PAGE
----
Rose then craftily eurostepped his way around Mills, leading to the jam.

San Antonio beat New York, 106-98.

Spurs coach Gregg Popovich on resting players: “It’s complicated … kind of like healthcare”

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San Antonio Spurs coach Gregg Popovich, along with LeBron James, has been at the center of the discussion about resting players in the NBA. The legendary coach has been credited with the idea to rest star players en masse during the season to save them for the playoffs. Meanwhile, after the Cavaliers sat LeBron James, Kyrie Irving, and Kevin Love during a primetime matchup on ESPN, the team received a call from the league.

Commissioner Adam Silver has been active in talking about the issue as of late, and has even issued a memo to team owners to be considerate about resting players.

Popovich, meanwhile, thinks the issue isn’t quite as easy to clear up. Speaking with ESPN, the Spurs coach noted that each party in an NBA team has a different role and goal, and that sometimes those goals pull opposite each other.

Additionally, Popovich said asking owners to step in to make a decision over a coach or GM could be a serious issue.

Via ESPN:

But we all have different roles, different jobs, and different goals. We can’t satisfy everybody. But I think that every owner’s gonna be different. I think it’s a slippery slope, and makes it difficult to keep trust, and camaraderie to the degree that I think you have to have to be successful in this league if owners get too involved in what coaches and GMs are doing.”

“I think keeping owners informed about what’s going on is mandatory, and having input is fine,” Popovich said. “But I think there has to be an understanding that coaches and GMs have brains also, and we know who pays the bills. It’s a slippery slope, I think, if owners got too involved in that process. That trust relationship in those three areas is really important in creating a culture and making something that can be long-lasting.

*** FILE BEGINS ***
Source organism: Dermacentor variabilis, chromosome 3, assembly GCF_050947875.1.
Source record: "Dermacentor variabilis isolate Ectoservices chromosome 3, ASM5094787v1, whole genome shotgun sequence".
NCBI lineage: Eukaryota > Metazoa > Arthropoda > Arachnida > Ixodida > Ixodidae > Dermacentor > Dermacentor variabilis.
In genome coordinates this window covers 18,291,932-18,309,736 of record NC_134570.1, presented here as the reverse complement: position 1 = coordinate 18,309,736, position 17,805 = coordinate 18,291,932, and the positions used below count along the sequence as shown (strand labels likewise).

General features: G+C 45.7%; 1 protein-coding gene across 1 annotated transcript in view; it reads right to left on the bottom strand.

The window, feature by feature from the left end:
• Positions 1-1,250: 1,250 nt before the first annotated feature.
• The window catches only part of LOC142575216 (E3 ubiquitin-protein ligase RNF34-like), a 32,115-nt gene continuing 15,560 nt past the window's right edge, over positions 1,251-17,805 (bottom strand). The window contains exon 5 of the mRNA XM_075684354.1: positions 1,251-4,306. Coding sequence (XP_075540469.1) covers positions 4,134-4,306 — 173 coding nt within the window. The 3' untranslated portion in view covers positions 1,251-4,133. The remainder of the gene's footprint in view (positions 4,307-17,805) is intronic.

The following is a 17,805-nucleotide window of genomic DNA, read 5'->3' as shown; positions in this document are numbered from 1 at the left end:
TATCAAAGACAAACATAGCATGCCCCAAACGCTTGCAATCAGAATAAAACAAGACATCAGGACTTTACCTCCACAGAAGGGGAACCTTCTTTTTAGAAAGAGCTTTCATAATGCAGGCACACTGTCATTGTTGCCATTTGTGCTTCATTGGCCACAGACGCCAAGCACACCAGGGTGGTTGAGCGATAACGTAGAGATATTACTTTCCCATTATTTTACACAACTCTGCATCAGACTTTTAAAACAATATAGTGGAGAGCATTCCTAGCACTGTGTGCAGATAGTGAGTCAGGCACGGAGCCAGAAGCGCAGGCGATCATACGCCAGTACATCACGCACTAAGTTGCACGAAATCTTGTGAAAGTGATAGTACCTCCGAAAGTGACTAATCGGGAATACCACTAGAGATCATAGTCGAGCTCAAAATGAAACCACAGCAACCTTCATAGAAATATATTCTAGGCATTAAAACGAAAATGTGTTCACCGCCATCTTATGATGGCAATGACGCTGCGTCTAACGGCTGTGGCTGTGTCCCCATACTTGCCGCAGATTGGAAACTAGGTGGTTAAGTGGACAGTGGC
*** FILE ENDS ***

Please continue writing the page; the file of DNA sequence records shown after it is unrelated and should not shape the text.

What Popovich is basically pointing out is that GMs and coaches are hired to be the basketball minds for a reason. Having owners meddle in day-to-day decisions like resting players could muddy that relationship.

The San Antonio coach did concede that the best idea might be to rest players when they are at home, in front of home crowds who are more likely to have already seen their top players that season simply due to repetition. But Popovich isn’t in favor of broad, sweeping mandates on resting players from the league since that wouldn’t always be prudent.

“That’s why no basic rule has been written, so to speak,” said Popovich. “Because you can’t write a rule that covers everything. It’s complicated … kind of like healthcare.”

Chicago does humor with “Beauty and the Bull” snapchat musical

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The Beauty and the Beast movie is both a hit and ripe for satire. Or just amusing spinoffs.

Enter the Chicago Bulls, with Benny the Bull mascot and Robin Lopez pitching in on a musical takeoff of the film promoting the team.

Well played Bulls.